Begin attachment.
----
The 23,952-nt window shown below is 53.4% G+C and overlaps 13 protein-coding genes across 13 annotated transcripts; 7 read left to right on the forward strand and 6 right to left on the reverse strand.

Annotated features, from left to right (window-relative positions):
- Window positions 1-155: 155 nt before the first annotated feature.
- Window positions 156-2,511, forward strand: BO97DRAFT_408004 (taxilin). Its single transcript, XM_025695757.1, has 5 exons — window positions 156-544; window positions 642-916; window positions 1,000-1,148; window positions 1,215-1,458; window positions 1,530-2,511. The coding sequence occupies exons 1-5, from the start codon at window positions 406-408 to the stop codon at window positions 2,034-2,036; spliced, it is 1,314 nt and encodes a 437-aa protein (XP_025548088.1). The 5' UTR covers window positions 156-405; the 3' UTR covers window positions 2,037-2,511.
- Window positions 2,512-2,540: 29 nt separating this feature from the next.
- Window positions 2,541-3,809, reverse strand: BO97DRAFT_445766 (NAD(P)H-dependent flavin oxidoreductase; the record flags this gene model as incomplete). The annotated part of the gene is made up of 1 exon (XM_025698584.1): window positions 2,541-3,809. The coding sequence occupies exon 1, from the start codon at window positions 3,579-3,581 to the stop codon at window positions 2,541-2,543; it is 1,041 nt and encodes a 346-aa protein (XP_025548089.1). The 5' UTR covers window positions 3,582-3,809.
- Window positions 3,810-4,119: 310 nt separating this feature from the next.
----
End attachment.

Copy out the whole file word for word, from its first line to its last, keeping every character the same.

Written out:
The 23,952-nt window shown below is 53.4% G+C and overlaps 13 protein-coding genes across 13 annotated transcripts; 7 read left to right on the forward strand and 6 right to left on the reverse strand.

Annotated features, from left to right (window-relative positions):
- Window positions 1-155: 155 nt before the first annotated feature.
- Window positions 156-2,511, forward strand: BO97DRAFT_408004 (taxilin). Its single transcript, XM_025695757.1, has 5 exons — window positions 156-544; window positions 642-916; window positions 1,000-1,148; window positions 1,215-1,458; window positions 1,530-2,511. The coding sequence occupies exons 1-5, from the start codon at window positions 406-408 to the stop codon at window positions 2,034-2,036; spliced, it is 1,314 nt and encodes a 437-aa protein (XP_025548088.1). The 5' UTR covers window positions 156-405; the 3' UTR covers window positions 2,037-2,511.
- Window positions 2,512-2,540: 29 nt separating this feature from the next.
- Window positions 2,541-3,809, reverse strand: BO97DRAFT_445766 (NAD(P)H-dependent flavin oxidoreductase; the record flags this gene model as incomplete). The annotated part of the gene is made up of 1 exon (XM_025698584.1): window positions 2,541-3,809. The coding sequence occupies exon 1, from the start codon at window positions 3,579-3,581 to the stop codon at window positions 2,541-2,543; it is 1,041 nt and encodes a 346-aa protein (XP_025548089.1). The 5' UTR covers window positions 3,582-3,809.
- Window positions 3,810-4,119: 310 nt separating this feature from the next.